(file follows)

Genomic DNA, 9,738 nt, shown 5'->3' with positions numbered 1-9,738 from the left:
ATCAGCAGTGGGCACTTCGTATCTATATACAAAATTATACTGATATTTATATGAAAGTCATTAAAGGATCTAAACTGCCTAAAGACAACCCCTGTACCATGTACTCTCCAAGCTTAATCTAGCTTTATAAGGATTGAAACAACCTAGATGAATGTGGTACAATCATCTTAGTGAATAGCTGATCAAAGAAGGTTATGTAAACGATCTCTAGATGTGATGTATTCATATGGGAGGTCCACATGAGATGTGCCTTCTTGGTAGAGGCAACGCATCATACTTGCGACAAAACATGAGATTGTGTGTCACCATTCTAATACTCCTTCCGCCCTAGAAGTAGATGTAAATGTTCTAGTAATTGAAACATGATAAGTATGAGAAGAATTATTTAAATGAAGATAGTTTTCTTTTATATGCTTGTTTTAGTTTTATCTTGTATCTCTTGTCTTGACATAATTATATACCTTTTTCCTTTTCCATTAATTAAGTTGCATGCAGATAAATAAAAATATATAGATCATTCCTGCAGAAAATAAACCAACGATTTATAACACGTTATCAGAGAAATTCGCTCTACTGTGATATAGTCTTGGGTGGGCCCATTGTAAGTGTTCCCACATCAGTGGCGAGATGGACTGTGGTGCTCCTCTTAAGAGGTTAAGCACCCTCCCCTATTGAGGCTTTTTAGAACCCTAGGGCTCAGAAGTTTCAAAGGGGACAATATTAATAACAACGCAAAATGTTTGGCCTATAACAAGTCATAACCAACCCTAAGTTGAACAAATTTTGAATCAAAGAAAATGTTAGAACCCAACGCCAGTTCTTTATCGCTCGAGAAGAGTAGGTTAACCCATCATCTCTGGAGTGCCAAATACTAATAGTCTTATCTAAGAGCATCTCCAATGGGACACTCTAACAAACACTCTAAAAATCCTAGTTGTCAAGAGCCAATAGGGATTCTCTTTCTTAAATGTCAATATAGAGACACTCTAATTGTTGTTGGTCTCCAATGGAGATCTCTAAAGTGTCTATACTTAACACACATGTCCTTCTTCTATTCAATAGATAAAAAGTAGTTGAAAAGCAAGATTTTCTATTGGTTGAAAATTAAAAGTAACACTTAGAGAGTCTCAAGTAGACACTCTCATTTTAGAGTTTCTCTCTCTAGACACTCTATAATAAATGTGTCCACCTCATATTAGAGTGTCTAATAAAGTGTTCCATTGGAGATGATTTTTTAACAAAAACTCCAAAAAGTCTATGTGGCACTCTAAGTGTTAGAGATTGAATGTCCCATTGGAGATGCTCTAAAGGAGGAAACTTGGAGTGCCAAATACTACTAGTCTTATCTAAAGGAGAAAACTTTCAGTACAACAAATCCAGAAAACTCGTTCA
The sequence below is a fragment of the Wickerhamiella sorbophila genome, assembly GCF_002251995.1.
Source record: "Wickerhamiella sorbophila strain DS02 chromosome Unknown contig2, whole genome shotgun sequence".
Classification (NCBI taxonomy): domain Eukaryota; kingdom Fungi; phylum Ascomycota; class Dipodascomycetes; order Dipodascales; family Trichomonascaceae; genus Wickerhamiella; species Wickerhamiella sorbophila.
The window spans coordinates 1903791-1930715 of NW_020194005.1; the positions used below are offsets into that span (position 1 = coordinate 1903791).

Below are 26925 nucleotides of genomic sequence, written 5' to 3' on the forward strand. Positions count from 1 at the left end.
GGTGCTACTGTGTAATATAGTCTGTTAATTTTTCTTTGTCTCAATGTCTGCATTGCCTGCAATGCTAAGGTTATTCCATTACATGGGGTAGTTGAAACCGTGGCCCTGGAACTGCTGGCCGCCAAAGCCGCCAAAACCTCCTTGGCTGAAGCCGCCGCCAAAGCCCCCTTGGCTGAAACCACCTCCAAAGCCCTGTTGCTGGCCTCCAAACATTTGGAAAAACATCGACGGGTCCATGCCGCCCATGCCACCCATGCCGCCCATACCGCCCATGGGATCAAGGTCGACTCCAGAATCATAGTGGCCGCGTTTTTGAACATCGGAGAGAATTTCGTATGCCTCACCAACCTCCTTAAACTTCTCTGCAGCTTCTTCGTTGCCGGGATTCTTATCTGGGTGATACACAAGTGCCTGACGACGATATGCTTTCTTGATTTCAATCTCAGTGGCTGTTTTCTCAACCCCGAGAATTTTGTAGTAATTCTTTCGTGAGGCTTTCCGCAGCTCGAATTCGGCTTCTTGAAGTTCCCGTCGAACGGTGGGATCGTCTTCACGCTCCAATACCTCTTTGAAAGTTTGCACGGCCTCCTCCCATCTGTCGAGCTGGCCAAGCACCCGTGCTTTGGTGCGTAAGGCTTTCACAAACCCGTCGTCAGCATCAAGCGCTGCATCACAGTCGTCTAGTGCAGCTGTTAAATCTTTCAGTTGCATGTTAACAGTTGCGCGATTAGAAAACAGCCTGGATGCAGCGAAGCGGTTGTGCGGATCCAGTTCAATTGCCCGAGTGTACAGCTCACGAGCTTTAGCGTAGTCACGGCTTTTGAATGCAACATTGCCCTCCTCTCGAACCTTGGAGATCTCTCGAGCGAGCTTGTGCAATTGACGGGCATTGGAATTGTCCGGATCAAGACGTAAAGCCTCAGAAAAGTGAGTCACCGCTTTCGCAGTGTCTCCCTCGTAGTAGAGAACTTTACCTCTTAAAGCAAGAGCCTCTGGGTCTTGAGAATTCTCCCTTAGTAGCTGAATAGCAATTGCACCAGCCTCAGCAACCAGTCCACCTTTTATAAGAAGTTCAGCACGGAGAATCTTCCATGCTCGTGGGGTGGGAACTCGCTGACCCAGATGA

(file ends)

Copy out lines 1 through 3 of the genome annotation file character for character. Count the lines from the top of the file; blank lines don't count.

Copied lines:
Genomic DNA, 9,738 nt, shown 5'->3' with positions numbered 1-9,738 from the left:
ATCAGCAGTGGGCACTTCGTATCTATATACAAAATTATACTGATATTTATATGAAAGTCATTAAAGGATCTAAACTGCCTAAAGACAACCCCTGTACCATGTACTCTCCAAGCTTAATCTAGCTTTATAAGGATTGAAACAACCTAGATGAATGTGGTACAATCATCTTAGTGAATAGCTGATCAAAGAAGGTTATGTAAACGATCTCTAGATGTGATGTATTCATATGGGAGGTCCACATGAGATGTGCCTTCTTGGTAGAGGCAACGCATCATACTTGCGACAAAACATGAGATTGTGTGTCACCATTCTAATACTCCTTCCGCCCTAGAAGTAGATGTAAATGTTCTAGTAATTGAAACATGATAAGTATGAGAAGAATTATTTAAATGAAGATAGTTTTCTTTTATATGCTTGTTTTAGTTTTATCTTGTATCTCTTGTCTTGACATAATTATATACCTTTTTCCTTTTCCATTAATTAAGTTGCATGCAGATAAATAAAAATATATAGATCATTCCTGCAGAAAATAAACCAACGATTTATAACACGTTATCAGAGAAATTCGCTCTACTGTGATATAGTCTTGGGTGGGCCCATTGTAAGTGTTCCCACATCAGTGGCGAGATGGACTGTGGTGCTCCTCTTAAGAGGTTAAGCACCCTCCCCTATTGAGGCTTTTTAGAACCCTAGGGCTCAGAAGTTTCAAAGGGGACAATATTAATAACAACGCAAAATGTTTGGCCTATAACAAGTCATAACCAACCCTAAGTTGAACAAATTTTGAATCAAAGAAAATGTTAGAACCCAACGCCAGTTCTTTATCGCTCGAGAAGAGTAGGTTAACCCATCATCTCTGGAGTGCCAAATACTAATAGTCTTATCTAAGAGCATCTCCAATGGGACACTCTAACAAACACTCTAAAAATCCTAGTTGTCAAGAGCCAATAGGGATTCTCTTTCTTAAATGTCAATATAGAGACACTCTAATTGTTGTTGGTCTCCAATGGAGATCTCTAAAGTGTCTATACTTAACACACATGTCCTTCTTCTATTCAATAGATAAAAAGTAGTTGAAAAGCAAGATTTTCTATTGGTTGAAAATTAAAAGTAACACTTAGAGAGTCTCAAGTAGACACTCTCATTTTAGAGTTTCTCTCTCTAGACACTCTATAATAAATGTGTCCACCTCATATTAGAGTGTCTAATAAAGTGTTCCATTGGAGATGATTTTTTAACAAAAACTCCAAAAAGTCTATGTGGCACTCTAAGTGTTAGAGATTGAATGTCCCATTGGAGATGCTCTAAAGGAGGAAACTTGGAGTGCCAAATACTACTAGTCTTATCTAAAGGAGAAAACTTTCAGTACAACAAATCCAGAAAACTCGTTCA
The sequence below is a fragment of the Wickerhamiella sorbophila genome, assembly GCF_002251995.1.